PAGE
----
The Empire Strikes Out

How Baseball Sold U.S. Foreign Policy and Promoted the American Way Abroad
Author: Robert Elias
Publisher: New Press, The
ISBN: 1595585281
Category: History
Page: 448
View: 572
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Is the face of American baseball throughout the world that of goodwill ambassador or ugly American? Has baseball crafted its own image or instead been at the mercy of broader forces shaping our society and the globe? The Empire Strikes Out gives us the sweeping story of how baseball and America are intertwined in the export of “the American way.” From the Civil War to George W. Bush and the Iraq War, we see baseball’s role in developing the American empire, first at home and then beyond our shores. And from Albert Spalding and baseball’s first World Tour to Bud Selig and the World Baseball Classic, we witness the globalization of America’s national pastime and baseball’s role in spreading the American dream. Besides describing baseball’s frequent and often surprising connections to America’s presence around the world, Elias assesses the effects of this relationship both on our foreign policies and on the sport itself and asks whether baseball can play a positive role or rather only reinforce America’s dominance around the globe. Like Franklin Foer in How Soccer Explains the World, Elias is driven by compelling stories, unusual events, and unique individuals. His seamless integration of original research and compelling analysis makes this a baseball book that’s about more than just sports.

Catalog of Copyright Entries. Third Series

1965: January-June
Author: Library of Congress. Copyright Office
Publisher: Copyright Office, Library of Congress
ISBN: N.A
Category: Copyright
Page: 1394
View: 7196
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Includes Part 1, Number 1: Books and Pamphlets, Including Serials and Contributions to Periodicals (January - June)

Stanford


Author: N.A
Publisher: N.A
ISBN: N.A
Category:
Page: N.A
View: 6346
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Children and Welfare Reform


Author: N.A
Publisher: N.A
ISBN: N.A
Category: Aid to families with dependent children programs
Page: 208
View: 1253
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The Bent of Tau Beta Pi


Author: N.A
Publisher: N.A
ISBN: N.A
Category: Engineering
Page: N.A
View: 9577
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Zumwalt

The Life and Times of Admiral Elmo Russell "Bud" Zumwalt, Jr.
Author: Larry Berman
Publisher: Harper Collins
ISBN: 0062198963
Category: Biography & Autobiography
Page: 528
View: 7738
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“Painstakingly researched and crafted, Larry Berman’s Zumwalt is a compelling and rich portrait of one of the nation’s great patriots.” —Walter Anderson, former editor and CEO of Parade Zumwalt is a compelling portrait of the controversial military man who is widely regarded as the founder of the modern U.S. Navy, Admiral Elmo Russell “Bud” Zumwalt. Chief of Naval Operations during the decades-long Cold War crisis, Zumwalt implemented major strategic innovations that endure to this day, especially in his campaign against racism and sexism throughout the fleet. Larry Berman, the author of Perfect Spy, offers a fascinating, detailed look at an extraordinary man—winner of the Presidential Medal of Freedom—an inspiring portrait of leadership that is essential in these troubled times.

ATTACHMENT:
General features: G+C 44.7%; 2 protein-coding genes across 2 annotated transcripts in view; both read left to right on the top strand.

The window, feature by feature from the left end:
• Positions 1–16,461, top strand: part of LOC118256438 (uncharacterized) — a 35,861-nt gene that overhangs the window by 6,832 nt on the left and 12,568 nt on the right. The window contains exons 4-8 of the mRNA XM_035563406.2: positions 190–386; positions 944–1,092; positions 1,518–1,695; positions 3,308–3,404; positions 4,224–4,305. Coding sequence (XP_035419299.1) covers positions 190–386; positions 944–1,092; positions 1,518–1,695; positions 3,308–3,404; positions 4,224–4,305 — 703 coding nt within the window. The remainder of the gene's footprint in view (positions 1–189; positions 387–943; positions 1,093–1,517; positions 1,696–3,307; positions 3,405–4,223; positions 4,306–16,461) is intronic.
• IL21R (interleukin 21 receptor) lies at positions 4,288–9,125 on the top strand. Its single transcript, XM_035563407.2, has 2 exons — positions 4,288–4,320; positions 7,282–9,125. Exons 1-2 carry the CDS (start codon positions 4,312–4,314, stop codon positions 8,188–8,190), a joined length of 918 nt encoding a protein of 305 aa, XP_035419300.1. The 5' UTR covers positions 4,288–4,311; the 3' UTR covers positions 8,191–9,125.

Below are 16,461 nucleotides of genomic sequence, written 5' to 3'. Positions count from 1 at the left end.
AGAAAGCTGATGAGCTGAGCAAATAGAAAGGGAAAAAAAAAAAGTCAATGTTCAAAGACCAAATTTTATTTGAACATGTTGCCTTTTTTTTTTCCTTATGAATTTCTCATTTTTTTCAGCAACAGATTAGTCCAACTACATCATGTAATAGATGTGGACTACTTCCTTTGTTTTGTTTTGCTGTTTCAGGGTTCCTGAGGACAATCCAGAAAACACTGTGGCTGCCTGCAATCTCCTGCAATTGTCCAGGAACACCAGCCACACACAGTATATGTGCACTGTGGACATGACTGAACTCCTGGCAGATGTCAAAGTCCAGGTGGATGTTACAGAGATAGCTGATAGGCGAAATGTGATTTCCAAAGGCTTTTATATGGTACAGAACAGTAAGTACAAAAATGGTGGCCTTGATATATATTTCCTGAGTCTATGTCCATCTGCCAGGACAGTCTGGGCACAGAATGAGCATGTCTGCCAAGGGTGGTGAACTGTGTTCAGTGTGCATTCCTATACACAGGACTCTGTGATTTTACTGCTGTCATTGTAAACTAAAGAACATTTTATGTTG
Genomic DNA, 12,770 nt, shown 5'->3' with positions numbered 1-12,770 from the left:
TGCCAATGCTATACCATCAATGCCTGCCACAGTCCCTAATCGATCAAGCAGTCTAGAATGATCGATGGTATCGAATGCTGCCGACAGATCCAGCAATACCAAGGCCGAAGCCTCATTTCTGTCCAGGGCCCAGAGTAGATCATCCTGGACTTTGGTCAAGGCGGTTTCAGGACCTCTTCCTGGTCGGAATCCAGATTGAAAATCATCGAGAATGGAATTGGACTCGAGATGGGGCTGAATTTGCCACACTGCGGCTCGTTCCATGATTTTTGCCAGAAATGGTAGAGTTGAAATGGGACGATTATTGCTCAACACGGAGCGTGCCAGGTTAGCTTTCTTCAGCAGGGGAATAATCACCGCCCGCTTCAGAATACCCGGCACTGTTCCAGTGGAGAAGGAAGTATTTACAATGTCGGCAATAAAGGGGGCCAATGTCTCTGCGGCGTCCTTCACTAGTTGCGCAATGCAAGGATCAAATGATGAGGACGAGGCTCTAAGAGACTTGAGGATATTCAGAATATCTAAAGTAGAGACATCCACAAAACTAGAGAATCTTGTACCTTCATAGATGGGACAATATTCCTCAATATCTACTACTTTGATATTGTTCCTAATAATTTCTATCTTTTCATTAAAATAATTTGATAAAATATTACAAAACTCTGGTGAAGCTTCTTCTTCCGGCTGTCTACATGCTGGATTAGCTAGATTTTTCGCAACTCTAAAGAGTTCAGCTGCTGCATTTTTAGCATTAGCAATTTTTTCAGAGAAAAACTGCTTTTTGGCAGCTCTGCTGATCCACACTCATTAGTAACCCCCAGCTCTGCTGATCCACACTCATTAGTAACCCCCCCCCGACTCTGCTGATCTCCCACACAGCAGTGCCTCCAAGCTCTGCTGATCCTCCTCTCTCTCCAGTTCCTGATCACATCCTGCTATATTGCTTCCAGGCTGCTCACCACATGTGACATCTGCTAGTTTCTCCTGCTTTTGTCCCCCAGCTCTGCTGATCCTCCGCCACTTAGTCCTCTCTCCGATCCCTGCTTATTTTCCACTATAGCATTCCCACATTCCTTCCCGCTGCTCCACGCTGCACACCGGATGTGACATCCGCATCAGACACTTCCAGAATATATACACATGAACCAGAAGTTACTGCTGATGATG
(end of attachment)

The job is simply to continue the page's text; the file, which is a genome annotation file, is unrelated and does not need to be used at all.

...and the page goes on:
AJPH


Author: N.A
Publisher: N.A
ISBN: N.A
Category: Public health
Page: N.A
View: 9888
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The Explorer


Author: N.A
Publisher: N.A
ISBN: N.A
Category: Natural history
Page: N.A
View: 2059
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Books in Series


Author: N.A
Publisher: N.A
ISBN: N.A
Category: Monographic series
Page: N.A
View: 550
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The Alzheimer's Action Plan

The Experts' Guide to the Best Diagnosis and Treatment for Memory Problems
Author: P. Murali Doraiswamy, M.D.,Lisa P. Gwyther, M.S.W.,Tina Adler
Publisher: St. Martin's Press
ISBN: 1429934727
Category: Health & Fitness
Page: 496
View: 9888
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Is it really Alzheimer's? How to find out and intervene early to maintain the highest quality of life "Most of us will either get Alzheimer's or care for a loved one who has. This action plan can empower you to make a difference."---Mehmet C. Oz, M.D. What would you do if your mother was having memory problems? Alzheimer's is a disease affecting more than five million Americans, with a new diagnosis being made every seventy-two seconds. Millions more are worried or at risk due to mild memory loss or family history. Although experts agree that early diagnosis and treatment are essential, many people with memory loss and their families---and even their doctors---don't know where to turn for authoritative, state-of-the-art advice and answers to all of their questions. Now, combining the insights of a world-class physician and an award-winning social worker, this groundbreaking book tells you everything you need to know, including: · The best tests to determine if this is---or is not---Alzheimer's disease · The most (and least) effective medical treatments · Coping with behavioral and emotional changes through the early and middle stages · Gaining access to the latest clinical trials · Understanding the future of Alzheimer's Clear, compassionate, and empowering, The Alzheimer's Action Plan is the first book that anyone dealing with mild memory loss or early Alzheimer's must-read in order to preserve the highest possible quality of life for as long as possible.

Parapsychology, New Age, and the Occult

A Source Encyclopedia
Author: Cheryl Klein Lacoff
Publisher: N.A
ISBN: 9781879583009
Category: Parapsychology
Page: 526
View: 1193
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The Handbook of Counseling


Author: Don C. Locke,Jane Myers,Edwin L. Herr
Publisher: SAGE Publications
ISBN: 1452262594
Category: Psychology
Page: 600
View: 3541
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A landmark publication, The Handbook of Counseling defines the field of counselling - how it has developed, the current state of the discipline and profession, and where this dynamic field is going. Edited and with chapters contributed by the leaders in counselling education and research, including several past-presidents of the American Counselling Association, this Handbook is comprehensive in its scope.